Another nice thing that can be changed, and again, I’ll make another video on this in the future, is pronunciation. In this piece, we want to have Emvoice to sing with less of an American accent. So we can change the pronunciation of words by creating other homophones in their place. For example, I’m going to change the last syllable of “forlorn” to sound a little bit more Anglicised. Notice here, how Emvoice changes to red when it doesn’t recognize a word in its database, but you can substitute another homophone if it recognizes the word in its dictionary.

We can substitute a different homophone for the word “lorn” to see how the pronunciation changes.

There’s a lot of flexibility here with the way Emvoice can pronounce words. There is a cheat sheet available online and through the plug-in that gives you a list of the phonemes available and how to change the pronunciation of words. Although these phonemes are taken from the English language, I’m sure that with a bit of creativity, words from other languages can be created too— perhaps even some Latin, which would be great for those of you who score film music that requires a Latin singing choir.

The next thing we’re going to look at is how to add vibrato to our vocal playback to make it sound more like Charlotte’s trained voice.

Let’s just listen to the first phrase and notice where she adds the vibrato and how much depth there is to the sound.

Let’s look at that vocal phrase as a wave form and see how much the amplitude of the wave changes throughout the phrase.

What we want to replicate is the frequency of these oscillations to create a natural sounding vibrato in Emvoice.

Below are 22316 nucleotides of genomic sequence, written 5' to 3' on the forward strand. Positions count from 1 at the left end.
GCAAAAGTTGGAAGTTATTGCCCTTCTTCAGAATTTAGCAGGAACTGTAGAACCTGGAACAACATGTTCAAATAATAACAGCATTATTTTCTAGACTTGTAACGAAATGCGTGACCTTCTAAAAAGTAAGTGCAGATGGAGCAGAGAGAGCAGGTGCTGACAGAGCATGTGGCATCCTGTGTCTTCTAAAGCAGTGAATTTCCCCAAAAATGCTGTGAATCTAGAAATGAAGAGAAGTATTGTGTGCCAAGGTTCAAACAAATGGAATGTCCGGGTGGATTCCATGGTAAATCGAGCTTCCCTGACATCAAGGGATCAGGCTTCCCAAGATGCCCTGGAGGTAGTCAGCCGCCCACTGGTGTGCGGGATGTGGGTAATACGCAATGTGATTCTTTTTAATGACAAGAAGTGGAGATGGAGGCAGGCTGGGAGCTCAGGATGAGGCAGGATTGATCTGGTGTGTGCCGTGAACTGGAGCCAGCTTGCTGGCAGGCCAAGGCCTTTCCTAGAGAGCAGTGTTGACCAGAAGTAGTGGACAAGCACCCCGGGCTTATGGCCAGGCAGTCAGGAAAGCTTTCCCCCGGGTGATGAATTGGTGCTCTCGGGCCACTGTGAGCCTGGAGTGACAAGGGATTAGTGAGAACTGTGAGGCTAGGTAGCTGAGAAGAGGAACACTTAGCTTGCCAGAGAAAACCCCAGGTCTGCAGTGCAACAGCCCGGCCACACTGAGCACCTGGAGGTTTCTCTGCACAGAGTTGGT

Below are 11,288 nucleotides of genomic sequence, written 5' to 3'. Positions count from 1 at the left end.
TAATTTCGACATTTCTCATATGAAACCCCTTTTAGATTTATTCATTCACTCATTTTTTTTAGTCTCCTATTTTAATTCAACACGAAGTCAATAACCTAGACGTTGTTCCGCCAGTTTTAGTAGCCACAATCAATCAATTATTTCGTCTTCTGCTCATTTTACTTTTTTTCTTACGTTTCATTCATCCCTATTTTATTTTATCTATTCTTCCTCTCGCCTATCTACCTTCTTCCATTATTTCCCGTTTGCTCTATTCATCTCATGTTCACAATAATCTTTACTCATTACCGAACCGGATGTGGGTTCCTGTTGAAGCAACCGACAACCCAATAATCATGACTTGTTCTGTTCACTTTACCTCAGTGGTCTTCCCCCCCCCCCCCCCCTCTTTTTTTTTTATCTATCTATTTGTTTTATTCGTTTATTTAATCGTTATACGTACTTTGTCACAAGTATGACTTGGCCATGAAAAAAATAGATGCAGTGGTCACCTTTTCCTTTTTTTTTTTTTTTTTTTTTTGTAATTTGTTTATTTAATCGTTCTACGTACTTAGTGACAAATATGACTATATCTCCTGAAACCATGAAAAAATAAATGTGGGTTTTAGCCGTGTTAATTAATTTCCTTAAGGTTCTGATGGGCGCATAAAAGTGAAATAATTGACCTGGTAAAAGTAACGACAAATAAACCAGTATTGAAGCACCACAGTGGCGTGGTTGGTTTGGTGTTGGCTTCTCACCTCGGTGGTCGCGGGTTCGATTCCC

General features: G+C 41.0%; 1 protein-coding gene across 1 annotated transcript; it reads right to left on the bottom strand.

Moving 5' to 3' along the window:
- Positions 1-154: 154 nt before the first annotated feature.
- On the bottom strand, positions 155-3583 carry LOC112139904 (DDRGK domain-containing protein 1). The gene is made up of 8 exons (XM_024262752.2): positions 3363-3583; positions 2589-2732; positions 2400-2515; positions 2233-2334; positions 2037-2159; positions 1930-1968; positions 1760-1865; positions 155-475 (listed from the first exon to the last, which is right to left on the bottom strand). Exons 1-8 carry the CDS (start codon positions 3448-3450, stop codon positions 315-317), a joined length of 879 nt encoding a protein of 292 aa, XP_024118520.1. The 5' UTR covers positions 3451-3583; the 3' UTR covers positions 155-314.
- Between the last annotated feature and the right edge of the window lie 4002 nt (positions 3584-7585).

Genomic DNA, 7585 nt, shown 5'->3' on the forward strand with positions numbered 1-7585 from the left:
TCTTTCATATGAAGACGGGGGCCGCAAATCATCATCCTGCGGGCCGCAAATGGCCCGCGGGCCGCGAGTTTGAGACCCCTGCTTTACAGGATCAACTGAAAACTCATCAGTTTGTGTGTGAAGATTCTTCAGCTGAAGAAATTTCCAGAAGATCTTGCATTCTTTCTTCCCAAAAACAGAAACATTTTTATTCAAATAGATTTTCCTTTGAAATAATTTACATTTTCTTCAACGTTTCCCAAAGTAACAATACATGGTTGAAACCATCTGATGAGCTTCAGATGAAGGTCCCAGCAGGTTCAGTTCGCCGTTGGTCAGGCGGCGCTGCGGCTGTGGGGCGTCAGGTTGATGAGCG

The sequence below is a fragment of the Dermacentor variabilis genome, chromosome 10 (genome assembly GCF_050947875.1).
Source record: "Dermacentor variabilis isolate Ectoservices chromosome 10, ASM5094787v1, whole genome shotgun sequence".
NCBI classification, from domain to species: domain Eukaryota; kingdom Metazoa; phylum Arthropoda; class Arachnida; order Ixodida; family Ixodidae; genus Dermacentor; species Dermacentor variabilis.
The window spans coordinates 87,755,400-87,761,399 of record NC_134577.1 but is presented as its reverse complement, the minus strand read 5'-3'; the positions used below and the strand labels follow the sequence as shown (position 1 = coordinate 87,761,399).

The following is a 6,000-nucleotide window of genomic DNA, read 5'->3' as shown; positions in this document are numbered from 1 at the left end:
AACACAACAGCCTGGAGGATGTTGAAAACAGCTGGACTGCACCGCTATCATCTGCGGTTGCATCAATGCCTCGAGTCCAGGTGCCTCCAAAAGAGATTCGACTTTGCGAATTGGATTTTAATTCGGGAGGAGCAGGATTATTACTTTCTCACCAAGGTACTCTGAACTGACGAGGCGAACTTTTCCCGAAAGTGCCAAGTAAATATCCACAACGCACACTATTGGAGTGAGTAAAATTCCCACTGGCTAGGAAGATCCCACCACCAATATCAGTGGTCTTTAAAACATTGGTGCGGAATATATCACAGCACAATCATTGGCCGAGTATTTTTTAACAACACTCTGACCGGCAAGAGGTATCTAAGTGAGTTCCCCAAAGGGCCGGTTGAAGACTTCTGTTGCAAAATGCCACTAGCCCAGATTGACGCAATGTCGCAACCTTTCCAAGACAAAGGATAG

Let’s try it on the word “fall”, which has a strong vibrato. If we count the number of peaks on the wave form— which is two smaller ones, seven larger ones, and then two smaller ones at the end— we can do this by slicing the block into a few different sections like this, by using the pencil tool or pressing Shift+A as a shortcut.

Also note that the amplitude of the wave is higher for the seven in the middle, which we can adjust as a group like this in Emvoice.

Although you don’t necessarily need to be this involved when recreating vibrato, you can make your vocal playback much more expressive for certain notes in this way. If you just want to add a uniform vibrato across the whole of your piece, just copy and paste some that you’ve made from one note into the other; it’s really easy.

I’m going to quickly add vibrato to the rest of this phrase so you can hear how the whole musical line sounds.

At present, it’s not possible to change the volume of each block of sound in Emvoice, which would give even more expressive potential to the playback. This has to be done in any DAW. In my case, inside Nuendo 12, by exporting the finished vocal from Dorico as a WAV file, importing it into the DAW and then adding volume automation to the track in post production.